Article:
Is this post designed to make poets who are older than you—even not quite a decade older, like me—pray that all yr books get remaindered? Why don’t you at least wait till 40 to have a midlife crisis like all of us normally self-involved neurotics do. Jesus.

  • On February 5, 2010 at 11:17 am Matt wrote:

    Buddha.

  • On February 5, 2010 at 11:18 am Michael Robbins wrote:

    Well, I guess being tone-deaf to yr own self-absorption is part of being young …

  • On February 5, 2010 at 1:05 pm Kent Johnson wrote:

    >Well, I guess being tone-deaf to yr own self-absorption is part of being young …

    This sounds like cartoon caption from the New Yorker!

  • On February 5, 2010 at 1:20 pm Kent Johnson wrote:

    In regards to being tone-deaf to one’s self-absorption, and all that, I wrote:

    >This sounds like cartoon caption from the New Yorker!

    Sorry, didn’t quite get that right. I meant:

    This sounds like cartoon caption from *THE NEW YORKER*!

    (or, one might add, *THE LONDON REVIEW OF BOOKS*!)

  • On February 5, 2010 at 4:48 pm Michael Robbins wrote:

    Kent, you of all people are not seriously saying what you seem to be saying here. Naw. Not the guy who has seldom left a comment that didn’t begin, “I know it’s not on topic but [here's something I did or something someone said about me or I was mentioned in a footnote here or Ron Silliman called me this or might as well mention that I interviewed this guy here].”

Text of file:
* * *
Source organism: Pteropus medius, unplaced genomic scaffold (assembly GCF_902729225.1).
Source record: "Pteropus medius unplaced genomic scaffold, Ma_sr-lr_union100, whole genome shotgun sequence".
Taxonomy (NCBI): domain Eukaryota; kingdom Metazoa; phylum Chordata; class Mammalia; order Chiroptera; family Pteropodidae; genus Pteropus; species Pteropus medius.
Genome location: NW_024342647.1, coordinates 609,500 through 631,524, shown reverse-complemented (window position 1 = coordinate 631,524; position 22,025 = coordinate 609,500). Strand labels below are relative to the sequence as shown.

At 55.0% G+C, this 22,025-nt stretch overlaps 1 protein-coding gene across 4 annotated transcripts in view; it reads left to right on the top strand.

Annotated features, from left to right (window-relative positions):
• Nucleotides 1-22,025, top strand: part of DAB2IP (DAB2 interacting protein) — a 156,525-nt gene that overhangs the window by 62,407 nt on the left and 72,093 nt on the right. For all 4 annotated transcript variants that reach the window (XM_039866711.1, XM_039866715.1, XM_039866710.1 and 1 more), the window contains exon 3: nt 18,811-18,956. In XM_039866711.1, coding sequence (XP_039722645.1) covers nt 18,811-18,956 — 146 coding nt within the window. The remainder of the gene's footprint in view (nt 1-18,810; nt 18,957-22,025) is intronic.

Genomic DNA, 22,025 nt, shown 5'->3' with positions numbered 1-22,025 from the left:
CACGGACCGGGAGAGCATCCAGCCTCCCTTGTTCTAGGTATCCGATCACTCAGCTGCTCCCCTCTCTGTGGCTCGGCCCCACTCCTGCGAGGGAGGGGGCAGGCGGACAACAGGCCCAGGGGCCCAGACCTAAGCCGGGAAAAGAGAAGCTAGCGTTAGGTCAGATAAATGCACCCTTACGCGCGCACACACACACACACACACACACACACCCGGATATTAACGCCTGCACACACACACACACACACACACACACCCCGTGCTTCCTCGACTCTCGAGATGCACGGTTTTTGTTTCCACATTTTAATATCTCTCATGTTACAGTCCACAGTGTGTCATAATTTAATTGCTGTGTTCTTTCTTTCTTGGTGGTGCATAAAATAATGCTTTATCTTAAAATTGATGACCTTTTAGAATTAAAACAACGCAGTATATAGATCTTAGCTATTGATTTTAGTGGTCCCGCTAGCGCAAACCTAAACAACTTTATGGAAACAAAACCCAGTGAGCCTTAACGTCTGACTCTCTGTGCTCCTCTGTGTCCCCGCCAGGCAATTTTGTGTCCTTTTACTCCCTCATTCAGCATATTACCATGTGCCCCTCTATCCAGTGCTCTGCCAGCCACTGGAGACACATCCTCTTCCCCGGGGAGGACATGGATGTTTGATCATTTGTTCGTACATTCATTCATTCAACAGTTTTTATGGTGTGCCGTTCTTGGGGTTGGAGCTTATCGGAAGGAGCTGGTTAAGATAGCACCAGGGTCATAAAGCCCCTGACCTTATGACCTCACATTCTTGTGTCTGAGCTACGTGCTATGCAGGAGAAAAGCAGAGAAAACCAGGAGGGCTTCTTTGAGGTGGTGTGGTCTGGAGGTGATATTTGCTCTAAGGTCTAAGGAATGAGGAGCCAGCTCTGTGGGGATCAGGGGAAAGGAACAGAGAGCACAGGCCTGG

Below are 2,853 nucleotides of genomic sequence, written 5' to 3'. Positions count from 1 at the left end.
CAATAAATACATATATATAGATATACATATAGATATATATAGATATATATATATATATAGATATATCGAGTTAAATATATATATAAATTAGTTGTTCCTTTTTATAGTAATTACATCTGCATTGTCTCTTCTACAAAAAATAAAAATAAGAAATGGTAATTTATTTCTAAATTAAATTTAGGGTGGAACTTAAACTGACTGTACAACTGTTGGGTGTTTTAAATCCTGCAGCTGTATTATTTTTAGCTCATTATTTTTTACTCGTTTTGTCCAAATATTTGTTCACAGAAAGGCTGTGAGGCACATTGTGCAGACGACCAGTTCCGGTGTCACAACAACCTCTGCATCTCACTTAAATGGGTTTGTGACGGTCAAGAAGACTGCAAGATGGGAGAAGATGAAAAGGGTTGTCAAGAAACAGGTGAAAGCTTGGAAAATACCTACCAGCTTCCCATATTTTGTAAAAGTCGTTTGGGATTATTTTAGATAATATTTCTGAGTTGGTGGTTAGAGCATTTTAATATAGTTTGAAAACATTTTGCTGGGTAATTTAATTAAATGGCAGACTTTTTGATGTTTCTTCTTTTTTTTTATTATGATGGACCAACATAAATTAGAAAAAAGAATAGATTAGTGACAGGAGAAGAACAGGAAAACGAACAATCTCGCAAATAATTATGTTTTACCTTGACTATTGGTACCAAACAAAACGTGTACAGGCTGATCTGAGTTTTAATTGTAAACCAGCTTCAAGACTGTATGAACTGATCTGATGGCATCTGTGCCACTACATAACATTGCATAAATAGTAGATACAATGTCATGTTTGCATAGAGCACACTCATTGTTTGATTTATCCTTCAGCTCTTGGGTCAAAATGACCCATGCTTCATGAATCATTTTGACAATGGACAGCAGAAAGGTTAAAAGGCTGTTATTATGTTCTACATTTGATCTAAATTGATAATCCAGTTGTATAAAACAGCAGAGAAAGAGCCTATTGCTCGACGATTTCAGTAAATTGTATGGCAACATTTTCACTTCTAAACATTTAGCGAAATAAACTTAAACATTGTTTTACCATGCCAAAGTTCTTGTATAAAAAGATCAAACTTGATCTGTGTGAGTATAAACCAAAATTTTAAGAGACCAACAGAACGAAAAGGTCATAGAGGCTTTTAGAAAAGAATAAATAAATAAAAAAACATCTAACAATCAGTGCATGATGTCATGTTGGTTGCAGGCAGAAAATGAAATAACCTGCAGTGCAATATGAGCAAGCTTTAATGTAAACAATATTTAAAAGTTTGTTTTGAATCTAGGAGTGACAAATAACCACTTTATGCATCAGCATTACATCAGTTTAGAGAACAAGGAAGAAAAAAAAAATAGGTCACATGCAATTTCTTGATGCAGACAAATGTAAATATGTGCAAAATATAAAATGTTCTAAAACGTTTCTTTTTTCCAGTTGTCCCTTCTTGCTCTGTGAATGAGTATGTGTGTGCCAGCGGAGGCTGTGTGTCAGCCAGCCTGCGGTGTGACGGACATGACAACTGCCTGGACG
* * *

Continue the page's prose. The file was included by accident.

• On February 6, 2010 at 8:23 pm Joe Harrington wrote:

    Craig -

    Sorry to make you feel bad. And I’m the GRADUATE DIRECTOR for my department – can you imagine how our grad students feel?? I made some very mild remark about the shitty job market to one of our creative writing PhD’s (!) recently, and she said, “You’re not supposed to tell us that!” Maybe I have Tourette’s or something, but I just can’t put my head that far down in the sand.

    Here’s something to consider. I ordered _from_unincorporated territory for my workshop this semester. My colleague Stephanie Fitzgerald ordered your book, too, for her indigenous lit class – WITHOUT any conversation between us beforehand. Dude, you’re huge. And there’s a reason for that. My students really like the book, BTW.

    Here’s one trend to consider: despite the declining fate of the humanities in the era of neoliberalism, creative writing programs are growing apace. Half of our students, grad and undergrad, are CW. We have more CW apps now than we did by March of last year.

    So, you’ll do fine. It’s everybody else I’m concerned about.

    Joe H.

    PS – When I first moved here (Lawrence, Kansas), having lived only in Memphis, Nashville, DC, and Berkeley, I literally thought at one point, “Where are the black people??” This is the Land of the Ugly White Folks.

    PPS – Rob Baumann was whining about being old in his LATE TWENTIES. Somebody commented to his blog: “Dude, if you’re old, I’m fucking DEAD.”

  • On February 6, 2010 at 8:25 pm Joe Harrington wrote:

    oh . . . and I’ll buy you a drink or 30 at AWP, if you want . . . just don’t throw up on me.


Posted in Uncategorized on Wednesday, February 3rd, 2010 by Craig Santos Perez.